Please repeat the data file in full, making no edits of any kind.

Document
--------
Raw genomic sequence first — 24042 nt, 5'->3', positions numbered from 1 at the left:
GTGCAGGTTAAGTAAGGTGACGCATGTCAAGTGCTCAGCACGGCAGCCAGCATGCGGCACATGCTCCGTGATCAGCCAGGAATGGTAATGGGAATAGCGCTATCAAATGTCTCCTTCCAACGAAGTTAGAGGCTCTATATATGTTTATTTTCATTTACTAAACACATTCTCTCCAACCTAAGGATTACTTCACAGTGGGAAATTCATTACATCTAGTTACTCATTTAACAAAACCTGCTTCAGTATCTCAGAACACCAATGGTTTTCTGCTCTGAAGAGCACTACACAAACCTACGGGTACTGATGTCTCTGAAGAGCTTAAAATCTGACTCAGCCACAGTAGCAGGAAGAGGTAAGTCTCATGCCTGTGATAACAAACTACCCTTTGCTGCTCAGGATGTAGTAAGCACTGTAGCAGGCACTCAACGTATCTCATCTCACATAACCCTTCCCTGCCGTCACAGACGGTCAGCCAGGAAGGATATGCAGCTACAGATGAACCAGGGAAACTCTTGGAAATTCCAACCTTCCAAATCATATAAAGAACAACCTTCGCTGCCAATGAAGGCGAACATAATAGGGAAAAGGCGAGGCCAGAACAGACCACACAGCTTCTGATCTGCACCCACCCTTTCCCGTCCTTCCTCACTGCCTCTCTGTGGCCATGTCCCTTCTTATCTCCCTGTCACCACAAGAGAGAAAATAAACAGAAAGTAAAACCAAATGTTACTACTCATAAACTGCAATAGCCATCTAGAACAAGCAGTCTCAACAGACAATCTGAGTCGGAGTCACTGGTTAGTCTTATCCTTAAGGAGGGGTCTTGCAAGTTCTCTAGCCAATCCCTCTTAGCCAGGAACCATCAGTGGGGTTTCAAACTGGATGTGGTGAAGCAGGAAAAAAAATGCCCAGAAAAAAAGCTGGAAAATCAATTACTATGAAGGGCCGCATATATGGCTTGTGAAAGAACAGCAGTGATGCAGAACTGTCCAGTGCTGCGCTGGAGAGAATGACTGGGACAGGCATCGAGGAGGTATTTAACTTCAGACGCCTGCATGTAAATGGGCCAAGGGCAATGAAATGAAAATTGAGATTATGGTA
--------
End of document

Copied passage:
Raw genomic sequence first — 24042 nt, 5'->3', positions numbered from 1 at the left:
GTGCAGGTTAAGTAAGGTGACGCATGTCAAGTGCTCAGCACGGCAGCCAGCATGCGGCACATGCTCCGTGATCAGCCAGGAATGGTAATGGGAATAGCGCTATCAAATGTCTCCTTCCAACGAAGTTAGAGGCTCTATATATGTTTATTTTCATTTACTAAACACATTCTCTCCAACCTAAGGATTACTTCACAGTGGGAAATTCATTACATCTAGTTACTCATTTAACAAAACCTGCTTCAGTATCTCAGAACACCAATGGTTTTCTGCTCTGAAGAGCACTACACAAACCTACGGGTACTGATGTCTCTGAAGAGCTTAAAATCTGACTCAGCCACAGTAGCAGGAAGAGGTAAGTCTCATGCCTGTGATAACAAACTACCCTTTGCTGCTCAGGATGTAGTAAGCACTGTAGCAGGCACTCAACGTATCTCATCTCACATAACCCTTCCCTGCCGTCACAGACGGTCAGCCAGGAAGGATATGCAGCTACAGATGAACCAGGGAAACTCTTGGAAATTCCAACCTTCCAAATCATATAAAGAACAACCTTCGCTGCCAATGAAGGCGAACATAATAGGGAAAAGGCGAGGCCAGAACAGACCACACAGCTTCTGATCTGCACCCACCCTTTCCCGTCCTTCCTCACTGCCTCTCTGTGGCCATGTCCCTTCTTATCTCCCTGTCACCACAAGAGAGAAAATAAACAGAAAGTAAAACCAAATGTTACTACTCATAAACTGCAATAGCCATCTAGAACAAGCAGTCTCAACAGACAATCTGAGTCGGAGTCACTGGTTAGTCTTATCCTTAAGGAGGGGTCTTGCAAGTTCTCTAGCCAATCCCTCTTAGCCAGGAACCATCAGTGGGGTTTCAAACTGGATGTGGTGAAGCAGGAAAAAAAATGCCCAGAAAAAAAGCTGGAAAATCAATTACTATGAAGGGCCGCATATATGGCTTGTGAAAGAACAGCAGTGATGCAGAACTGTCCAGTGCTGCGCTGGAGAGAATGACTGGGACAGGCATCGAGGAGGTATTTAACTTCAGACGCCTGCATGTAAATGGGCCAAGGGCAATGAAATGAAAATTGAGATTATGGTA